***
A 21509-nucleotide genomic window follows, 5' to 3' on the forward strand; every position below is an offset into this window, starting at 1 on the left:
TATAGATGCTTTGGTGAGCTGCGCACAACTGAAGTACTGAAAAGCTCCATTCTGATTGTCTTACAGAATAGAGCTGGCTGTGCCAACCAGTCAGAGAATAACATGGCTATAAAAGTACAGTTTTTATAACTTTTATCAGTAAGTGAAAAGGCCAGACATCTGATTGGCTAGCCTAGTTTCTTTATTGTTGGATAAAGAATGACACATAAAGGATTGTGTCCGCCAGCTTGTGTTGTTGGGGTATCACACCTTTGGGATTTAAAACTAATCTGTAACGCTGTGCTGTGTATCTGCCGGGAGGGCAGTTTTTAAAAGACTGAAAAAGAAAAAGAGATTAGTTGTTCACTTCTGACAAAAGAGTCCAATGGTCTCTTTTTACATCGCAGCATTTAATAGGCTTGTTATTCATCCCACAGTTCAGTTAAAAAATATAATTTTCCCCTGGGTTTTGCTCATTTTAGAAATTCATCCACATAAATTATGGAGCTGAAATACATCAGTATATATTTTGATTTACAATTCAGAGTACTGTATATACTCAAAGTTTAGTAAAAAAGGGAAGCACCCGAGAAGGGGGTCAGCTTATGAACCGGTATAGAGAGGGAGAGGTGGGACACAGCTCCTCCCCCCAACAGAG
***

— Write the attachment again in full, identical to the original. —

A 21509-nucleotide genomic window follows, 5' to 3' on the forward strand; every position below is an offset into this window, starting at 1 on the left:
TATAGATGCTTTGGTGAGCTGCGCACAACTGAAGTACTGAAAAGCTCCATTCTGATTGTCTTACAGAATAGAGCTGGCTGTGCCAACCAGTCAGAGAATAACATGGCTATAAAAGTACAGTTTTTATAACTTTTATCAGTAAGTGAAAAGGCCAGACATCTGATTGGCTAGCCTAGTTTCTTTATTGTTGGATAAAGAATGACACATAAAGGATTGTGTCCGCCAGCTTGTGTTGTTGGGGTATCACACCTTTGGGATTTAAAACTAATCTGTAACGCTGTGCTGTGTATCTGCCGGGAGGGCAGTTTTTAAAAGACTGAAAAAGAAAAAGAGATTAGTTGTTCACTTCTGACAAAAGAGTCCAATGGTCTCTTTTTACATCGCAGCATTTAATAGGCTTGTTATTCATCCCACAGTTCAGTTAAAAAATATAATTTTCCCCTGGGTTTTGCTCATTTTAGAAATTCATCCACATAAATTATGGAGCTGAAATACATCAGTATATATTTTGATTTACAATTCAGAGTACTGTATATACTCAAAGTTTAGTAAAAAAGGGAAGCACCCGAGAAGGGGGTCAGCTTATGAACCGGTATAGAGAGGGAGAGGTGGGACACAGCTCCTCCCCCCAACAGAG